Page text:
I'm assuming that you've tried to suggest practical ways in which he can live within his means but, as this is the second summer he's failed to curb his daily/weekly spending in order to save for a holiday, he clearly hasn't listened to you or acted on any advice you've given him.

It can't be much fun being with someone who a) hasn't got the spending power that you have and b) isn't prepared to make any effort to get his finances under control.

What happens when you go out together? Do you pick up the tab for outings/restaurants etc? Or do your dates consist of a lot of evenings in?

As he seems to spend (money he doesn't have) freely on his dd I can't see that she is particularly missing out on much except holidays, and when she's older and working she'll be able to remedy that.

MrsGaff Mon 29-Aug-11 17:14:02

YABU to even consider giving this man any money for Christmas. Do you honestly think it will get put away and 'saved' for a holiday in a year, when by the sounds of it he can barely manage the credit card payments now? My guess is that it will have been spent within a few weeks on some 'January sale bargains' that were too good to miss. hmm

I personally couldn't be in a relationship with someone who is so blatantly crap with money. If bankrupcy wasn't a big enough wake up call for him then what will it take for him to sort himself out?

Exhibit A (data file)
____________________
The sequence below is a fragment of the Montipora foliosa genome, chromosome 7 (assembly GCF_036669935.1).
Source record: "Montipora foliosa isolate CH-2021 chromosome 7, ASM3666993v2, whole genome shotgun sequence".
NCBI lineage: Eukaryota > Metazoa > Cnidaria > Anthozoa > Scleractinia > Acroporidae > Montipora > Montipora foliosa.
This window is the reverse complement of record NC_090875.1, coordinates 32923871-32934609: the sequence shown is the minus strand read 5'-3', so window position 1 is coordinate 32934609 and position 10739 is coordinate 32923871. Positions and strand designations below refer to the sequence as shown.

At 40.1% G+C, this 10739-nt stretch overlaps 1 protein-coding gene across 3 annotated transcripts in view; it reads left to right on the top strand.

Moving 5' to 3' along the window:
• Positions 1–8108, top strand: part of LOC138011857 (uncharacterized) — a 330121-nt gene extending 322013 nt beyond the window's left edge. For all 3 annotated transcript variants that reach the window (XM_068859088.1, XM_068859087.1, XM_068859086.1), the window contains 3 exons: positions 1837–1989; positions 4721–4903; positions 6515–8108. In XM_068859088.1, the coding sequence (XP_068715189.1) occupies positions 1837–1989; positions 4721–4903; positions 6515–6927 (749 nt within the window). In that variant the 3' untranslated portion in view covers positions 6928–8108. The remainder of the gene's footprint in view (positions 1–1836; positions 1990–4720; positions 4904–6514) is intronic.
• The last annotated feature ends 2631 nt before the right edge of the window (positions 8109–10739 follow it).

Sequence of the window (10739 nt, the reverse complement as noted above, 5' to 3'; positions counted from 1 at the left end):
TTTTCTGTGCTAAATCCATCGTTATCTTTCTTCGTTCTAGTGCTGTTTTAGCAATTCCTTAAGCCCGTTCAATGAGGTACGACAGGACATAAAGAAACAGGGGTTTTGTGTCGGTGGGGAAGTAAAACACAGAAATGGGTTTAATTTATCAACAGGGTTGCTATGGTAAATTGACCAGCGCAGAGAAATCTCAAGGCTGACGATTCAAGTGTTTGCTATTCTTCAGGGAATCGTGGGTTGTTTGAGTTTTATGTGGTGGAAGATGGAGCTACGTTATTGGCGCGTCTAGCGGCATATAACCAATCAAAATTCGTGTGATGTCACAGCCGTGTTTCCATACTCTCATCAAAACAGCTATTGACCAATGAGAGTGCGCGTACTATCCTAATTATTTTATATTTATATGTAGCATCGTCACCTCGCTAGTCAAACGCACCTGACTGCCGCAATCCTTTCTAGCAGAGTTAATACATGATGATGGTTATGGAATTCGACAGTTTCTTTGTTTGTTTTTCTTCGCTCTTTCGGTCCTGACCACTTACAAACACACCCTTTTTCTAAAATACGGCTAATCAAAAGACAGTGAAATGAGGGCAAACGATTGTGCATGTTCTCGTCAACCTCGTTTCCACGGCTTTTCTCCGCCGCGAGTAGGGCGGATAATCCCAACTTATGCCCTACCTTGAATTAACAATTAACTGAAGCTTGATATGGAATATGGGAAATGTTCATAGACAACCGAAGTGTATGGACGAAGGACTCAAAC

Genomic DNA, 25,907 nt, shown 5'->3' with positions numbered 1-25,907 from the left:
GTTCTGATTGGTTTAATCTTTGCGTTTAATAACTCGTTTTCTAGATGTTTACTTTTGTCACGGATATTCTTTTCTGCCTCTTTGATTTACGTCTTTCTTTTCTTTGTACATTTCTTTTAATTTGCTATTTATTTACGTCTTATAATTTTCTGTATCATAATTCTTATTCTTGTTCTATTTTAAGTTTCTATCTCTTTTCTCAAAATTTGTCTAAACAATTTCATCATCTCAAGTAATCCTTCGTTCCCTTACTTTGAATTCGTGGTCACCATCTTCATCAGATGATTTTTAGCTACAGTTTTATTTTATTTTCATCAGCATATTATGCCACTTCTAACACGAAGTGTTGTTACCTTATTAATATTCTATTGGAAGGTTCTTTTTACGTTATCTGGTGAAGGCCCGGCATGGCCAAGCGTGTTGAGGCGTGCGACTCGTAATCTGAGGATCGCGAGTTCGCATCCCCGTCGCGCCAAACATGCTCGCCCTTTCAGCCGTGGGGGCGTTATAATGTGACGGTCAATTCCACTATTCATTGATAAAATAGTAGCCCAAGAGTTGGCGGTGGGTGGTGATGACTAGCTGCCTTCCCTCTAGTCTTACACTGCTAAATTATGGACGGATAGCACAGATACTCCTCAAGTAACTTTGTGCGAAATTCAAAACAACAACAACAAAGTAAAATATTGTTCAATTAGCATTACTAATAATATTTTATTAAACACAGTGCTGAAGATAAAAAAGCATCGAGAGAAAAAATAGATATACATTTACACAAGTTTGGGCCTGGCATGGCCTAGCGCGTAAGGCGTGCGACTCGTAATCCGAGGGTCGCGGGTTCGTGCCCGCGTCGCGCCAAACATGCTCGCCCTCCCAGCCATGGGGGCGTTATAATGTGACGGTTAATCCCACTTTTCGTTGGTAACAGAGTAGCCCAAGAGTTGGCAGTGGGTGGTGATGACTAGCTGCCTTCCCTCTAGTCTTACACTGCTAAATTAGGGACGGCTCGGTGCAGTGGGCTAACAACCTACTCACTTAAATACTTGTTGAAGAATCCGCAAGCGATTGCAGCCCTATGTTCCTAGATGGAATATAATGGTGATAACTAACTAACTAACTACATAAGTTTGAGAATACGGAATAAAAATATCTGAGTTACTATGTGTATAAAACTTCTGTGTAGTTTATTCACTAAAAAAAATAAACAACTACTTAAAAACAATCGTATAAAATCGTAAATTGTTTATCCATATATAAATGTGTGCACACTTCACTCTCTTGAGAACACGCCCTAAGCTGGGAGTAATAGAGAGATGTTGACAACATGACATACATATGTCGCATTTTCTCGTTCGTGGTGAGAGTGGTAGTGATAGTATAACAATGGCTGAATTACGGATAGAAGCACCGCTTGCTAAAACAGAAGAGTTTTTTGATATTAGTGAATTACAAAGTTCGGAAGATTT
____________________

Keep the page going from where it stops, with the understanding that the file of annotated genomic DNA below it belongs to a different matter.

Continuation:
Don't ever get any joint loans/accounts/mortgage with this guy!

LineRunner Mon 29-Aug-11 17:24:22

OP, I would seriously give up on it - on the situation, on the stress, and on him.

Bloodymary Mon 29-Aug-11 17:34:20

The only way that I can afford to take little girl away each year is to put £30 away EVERY week (roughly the price of a decent take away).
He will just have to do the same.

CalamityKate Mon 29-Aug-11 17:39:06

I wouldn't be able to have a relationship with someone like that.

I need to respect whoever I'm with, and I could have NO respect for someone so irresponsible and senseless.

Perfectwhirled Mon 29-Aug-11 17:43:38

Does his ex-wife pay maintenance?

He'd have more money then.

NorfolkBroad Mon 29-Aug-11 19:31:00

sounds grim and from what you say, even after all that has happened to him, the bankruptcy etc he still hasn't learned his lesson. I wouldn't be put off dating someone who had had money problems in the past but if they kept spending and moaning and not seeing the connection between their behaviour and situation then I would pull the plug on the relationship. I know that wasn't your questions really but basically no of course YANBU. He needs to grow up and sort his life out. You sound very hardworking and organised.

kaid100 Mon 29-Aug-11 19:44:09

Is the problem here more that your DP isn't very good at saying "No" to his daughter? If this is the case, maybe a solution is to gently show her that if she doesn't keep asking for takeaways and new laptops and clothes, she'll get her nice holidays.